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J Healthc Qual. 2013 Jul-Aug;35(4):61-74. doi: 10.1111/jhq.12016. Epub 2013 Jun 18.

Safety culture relationships with hospital nursing sensitive metrics.

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Hospital Accreditation Programs, Kaiser Permanenteā€“Northern California Region.


Public demand for safer care has catapulted the healthcare industry's efforts to understand relationships between patient safety and hospital performance. This study explored linkages between staff perceptions of safety culture (SC) and ongoing measures of hospital nursing unit-based structures, care processes, and adverse patient outcomes. Relationships between nursing-sensitive measures of hospital performance and SC were explored at the unit-level from 9 California hospitals and 37 nursing units. SC perceptions were measured 6 months prior to collection of nursing metrics and relationships between the two sets of data were explored using correlational and regression analyses. Significant relationships were found with reported falls and process measures for fall prevention. Multiple associations were identified with SC and the structure of care delivery: skill mix, staff turnover, and workload intensity demonstrated significant relationships with SC, explaining 22-45% of the variance. SC was an important factor to understand in the quest to advance safe patient care. These findings have affordability and care quality implications for hospital leadership. When senior leaders prioritized a safety culture, patient outcomes may have improved with less staff turnover and more productivity. A business case could be made for investing in patient safety systems to provide reliably safe care.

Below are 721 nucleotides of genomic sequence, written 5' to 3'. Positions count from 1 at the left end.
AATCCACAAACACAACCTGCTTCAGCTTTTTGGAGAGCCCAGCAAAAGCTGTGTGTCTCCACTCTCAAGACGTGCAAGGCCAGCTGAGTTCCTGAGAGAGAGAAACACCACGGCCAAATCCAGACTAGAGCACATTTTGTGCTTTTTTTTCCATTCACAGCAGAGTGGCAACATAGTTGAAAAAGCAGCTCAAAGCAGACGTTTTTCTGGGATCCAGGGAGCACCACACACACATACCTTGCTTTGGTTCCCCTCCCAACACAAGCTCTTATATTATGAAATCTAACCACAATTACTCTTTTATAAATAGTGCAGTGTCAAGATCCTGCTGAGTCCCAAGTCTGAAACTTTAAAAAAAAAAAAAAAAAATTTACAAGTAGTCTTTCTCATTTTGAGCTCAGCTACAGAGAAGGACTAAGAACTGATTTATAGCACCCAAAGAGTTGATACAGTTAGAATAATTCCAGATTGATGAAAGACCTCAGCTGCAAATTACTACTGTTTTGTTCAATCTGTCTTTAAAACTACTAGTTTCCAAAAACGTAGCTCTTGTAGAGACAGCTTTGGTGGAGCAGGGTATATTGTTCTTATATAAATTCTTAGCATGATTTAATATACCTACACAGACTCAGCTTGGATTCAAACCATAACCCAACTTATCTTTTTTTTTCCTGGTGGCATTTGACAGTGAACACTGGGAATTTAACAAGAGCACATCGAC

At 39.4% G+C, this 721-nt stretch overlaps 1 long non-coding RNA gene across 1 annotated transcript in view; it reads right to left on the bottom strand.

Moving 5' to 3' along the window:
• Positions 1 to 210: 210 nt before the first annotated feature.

adverse outcomes; hospital care; nursing; nursing-sensitive; safety culture

[Indexed for MEDLINE]

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